Billy Kazantzis explains why manufacturers need a pack mentality to fight evolving ERP and taxation dangers
In the animal kingdom, lions are particularly renowned for their insidious hunting tactics, working as a team to circle in on their prey from either side rather than tackling head-on. In doing so, even the biggest of animals panic as they try to outrun an attacker, surrounded.
Now, manufacturing professionals are also approaching a perilous predicament. However, it’s not a pack of hungry lions drawing increasingly closer; instead, a natural progression in both their ERP and more particular finance functions that are coming to a head. Without the right strategy, manufacturers risk clambering onto different fronts and quickly becoming overwhelmed.
The bones of manufacturing
To address this, it’s important to dig into the details of precisely what’s coming down the pipeline. First, it’s worth examining how various companies in the manufacturing space are assembled. Often, they’re built on a legacy of acquisitions and partnerships. There’s no doubt that this is a feasible business strategy, but one that comes with multiple disparate systems plus different methods of working and processes, all of which must be consolidated into the organisation to operate seamlessly.
Nonetheless, manufacturing makes up almost 20 per cent of the UK economy. In an industry known for its innovation, this conflation of new business areas represents a fresh problem to dissect and fix. Problems arise when these systems are explored at a deeper level. The workarounds are usually complicated and highly diverse, amalgamated in countless ways from company to company. As a result, issues can arise from two separate areas.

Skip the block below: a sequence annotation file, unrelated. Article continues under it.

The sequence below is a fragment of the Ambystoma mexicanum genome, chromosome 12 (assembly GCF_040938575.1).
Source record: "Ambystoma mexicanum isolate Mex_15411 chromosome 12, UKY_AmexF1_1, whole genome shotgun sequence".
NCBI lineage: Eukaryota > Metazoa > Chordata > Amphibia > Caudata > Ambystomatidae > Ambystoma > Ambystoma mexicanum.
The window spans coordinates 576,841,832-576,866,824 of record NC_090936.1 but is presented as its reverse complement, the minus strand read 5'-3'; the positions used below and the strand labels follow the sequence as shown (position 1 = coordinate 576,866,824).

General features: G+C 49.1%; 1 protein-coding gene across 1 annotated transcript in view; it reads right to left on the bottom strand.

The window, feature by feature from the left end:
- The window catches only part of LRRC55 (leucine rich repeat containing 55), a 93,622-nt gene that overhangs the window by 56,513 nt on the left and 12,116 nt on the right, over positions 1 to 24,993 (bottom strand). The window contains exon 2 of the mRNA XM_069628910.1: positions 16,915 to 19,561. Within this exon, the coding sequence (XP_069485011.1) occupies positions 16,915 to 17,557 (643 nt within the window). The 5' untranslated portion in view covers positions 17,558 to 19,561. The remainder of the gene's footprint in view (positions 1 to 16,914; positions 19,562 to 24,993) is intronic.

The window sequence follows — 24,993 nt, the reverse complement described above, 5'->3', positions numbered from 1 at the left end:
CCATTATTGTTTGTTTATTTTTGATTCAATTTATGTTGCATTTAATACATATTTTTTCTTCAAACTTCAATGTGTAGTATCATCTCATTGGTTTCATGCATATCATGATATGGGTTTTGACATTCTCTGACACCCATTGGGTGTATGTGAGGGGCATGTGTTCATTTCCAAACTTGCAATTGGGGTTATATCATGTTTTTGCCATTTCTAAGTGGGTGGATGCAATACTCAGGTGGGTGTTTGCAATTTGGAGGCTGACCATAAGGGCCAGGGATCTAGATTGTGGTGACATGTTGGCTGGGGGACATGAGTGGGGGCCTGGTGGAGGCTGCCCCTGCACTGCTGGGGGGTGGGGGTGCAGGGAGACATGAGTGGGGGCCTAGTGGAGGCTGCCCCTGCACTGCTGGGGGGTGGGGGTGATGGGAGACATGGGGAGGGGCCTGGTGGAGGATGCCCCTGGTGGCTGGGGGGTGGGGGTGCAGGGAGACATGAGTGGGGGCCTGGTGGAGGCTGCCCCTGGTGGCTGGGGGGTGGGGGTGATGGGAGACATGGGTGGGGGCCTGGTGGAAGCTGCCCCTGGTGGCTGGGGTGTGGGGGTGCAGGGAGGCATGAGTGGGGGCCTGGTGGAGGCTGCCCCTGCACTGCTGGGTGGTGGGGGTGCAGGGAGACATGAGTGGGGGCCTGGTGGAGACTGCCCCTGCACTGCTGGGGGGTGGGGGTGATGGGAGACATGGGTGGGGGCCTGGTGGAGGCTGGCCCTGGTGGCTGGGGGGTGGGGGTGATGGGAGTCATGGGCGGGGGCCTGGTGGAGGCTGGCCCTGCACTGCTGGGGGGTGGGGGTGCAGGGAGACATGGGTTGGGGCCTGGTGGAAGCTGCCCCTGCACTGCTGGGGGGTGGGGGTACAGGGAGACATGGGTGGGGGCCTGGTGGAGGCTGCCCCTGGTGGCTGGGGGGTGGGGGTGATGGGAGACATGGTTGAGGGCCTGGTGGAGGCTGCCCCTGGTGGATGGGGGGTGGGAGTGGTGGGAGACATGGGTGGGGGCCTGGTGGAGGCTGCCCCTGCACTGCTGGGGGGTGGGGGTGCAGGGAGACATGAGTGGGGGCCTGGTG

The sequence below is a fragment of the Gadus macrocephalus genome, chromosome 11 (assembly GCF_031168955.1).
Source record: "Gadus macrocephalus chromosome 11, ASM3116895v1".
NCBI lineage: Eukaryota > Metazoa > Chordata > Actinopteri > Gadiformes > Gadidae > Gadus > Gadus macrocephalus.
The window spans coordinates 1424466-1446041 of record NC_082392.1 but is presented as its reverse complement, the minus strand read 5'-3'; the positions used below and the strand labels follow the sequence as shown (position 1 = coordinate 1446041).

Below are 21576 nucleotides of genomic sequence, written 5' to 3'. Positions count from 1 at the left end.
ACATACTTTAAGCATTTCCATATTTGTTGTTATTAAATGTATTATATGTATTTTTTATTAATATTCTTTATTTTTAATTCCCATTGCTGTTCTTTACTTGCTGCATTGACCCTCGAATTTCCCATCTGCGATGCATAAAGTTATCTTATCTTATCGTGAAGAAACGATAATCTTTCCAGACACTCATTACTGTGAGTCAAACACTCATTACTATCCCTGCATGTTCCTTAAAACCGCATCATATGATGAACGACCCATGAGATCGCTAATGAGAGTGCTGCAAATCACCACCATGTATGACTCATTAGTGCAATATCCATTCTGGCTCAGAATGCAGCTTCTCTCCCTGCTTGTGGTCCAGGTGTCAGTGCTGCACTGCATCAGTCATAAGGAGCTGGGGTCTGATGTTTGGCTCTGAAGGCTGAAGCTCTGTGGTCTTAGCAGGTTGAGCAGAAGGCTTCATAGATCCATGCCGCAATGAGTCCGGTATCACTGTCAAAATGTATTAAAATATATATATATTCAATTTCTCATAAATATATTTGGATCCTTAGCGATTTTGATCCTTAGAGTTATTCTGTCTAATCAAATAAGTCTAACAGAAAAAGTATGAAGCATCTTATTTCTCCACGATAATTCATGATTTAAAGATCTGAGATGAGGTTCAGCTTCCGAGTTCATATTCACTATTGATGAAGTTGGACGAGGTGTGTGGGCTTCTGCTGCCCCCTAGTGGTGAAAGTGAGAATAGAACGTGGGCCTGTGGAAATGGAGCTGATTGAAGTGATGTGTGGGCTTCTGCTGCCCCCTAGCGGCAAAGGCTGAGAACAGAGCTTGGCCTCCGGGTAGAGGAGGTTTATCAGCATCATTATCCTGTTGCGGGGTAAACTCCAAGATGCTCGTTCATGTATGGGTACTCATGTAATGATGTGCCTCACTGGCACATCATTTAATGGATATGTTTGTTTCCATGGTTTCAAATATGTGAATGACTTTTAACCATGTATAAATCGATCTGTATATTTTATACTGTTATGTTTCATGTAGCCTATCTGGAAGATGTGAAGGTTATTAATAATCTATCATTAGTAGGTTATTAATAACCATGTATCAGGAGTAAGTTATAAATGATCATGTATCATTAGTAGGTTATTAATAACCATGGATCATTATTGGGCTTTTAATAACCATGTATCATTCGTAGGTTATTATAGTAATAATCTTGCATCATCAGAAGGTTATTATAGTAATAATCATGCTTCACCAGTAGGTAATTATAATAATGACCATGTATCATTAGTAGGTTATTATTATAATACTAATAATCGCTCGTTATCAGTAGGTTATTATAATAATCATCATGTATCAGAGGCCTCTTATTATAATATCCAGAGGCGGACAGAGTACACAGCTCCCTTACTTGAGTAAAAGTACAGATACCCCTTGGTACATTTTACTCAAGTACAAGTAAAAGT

To start, the details of systems are only apparent to those that designed the fundamental API links and workarounds themselves. Also, they often require lots of maintenance in order to continue functioning, particularly when new components are added.
In addition, sometimes the systems yield data that’s very tricky to share across different areas of the organisation; in certain cases, data is completely siloed. Previously, this might have worked for many manufacturers but, now faced with circling lions (so to speak), businesses built this way need to be increasingly worried.
The first lion: tax
In the UK, 1st April saw the advent of Making Tax Digital (MTD), indicating a point where all companies with revenues of £85,000 or more (excluding the delay for speciality or ‘complex’ cases) had to sign up to HMRC’s new digital system for filing VAT tax returns.
To start, ensuring that any MTD-compliant software can reach all of the crucial information to fully capture orders and revenue is tremendously more complicated across disparate systems. At the very least, in-house API solutions will have to be recalibrated once again in order to adhere to the requirements of MTD, taking up valuable time and resources. Unfortunately for larger contributors, the simplified version of MTD may not be sufficient; a complex VAT group filing submission will ensnare resources for longer time periods.
Turning towards the future, however, there are many more necessary tax changes coming down the pipeline; MTD implementation could only be the beginning. In 2003, countries in Latin America pioneered a more proactive, digitised reclamation in a bid to plug the huge VAT gaps that they were enduring. To combat this, countries such as Brazil established mandatory pre-clearance electronic invoicing and real-time reporting.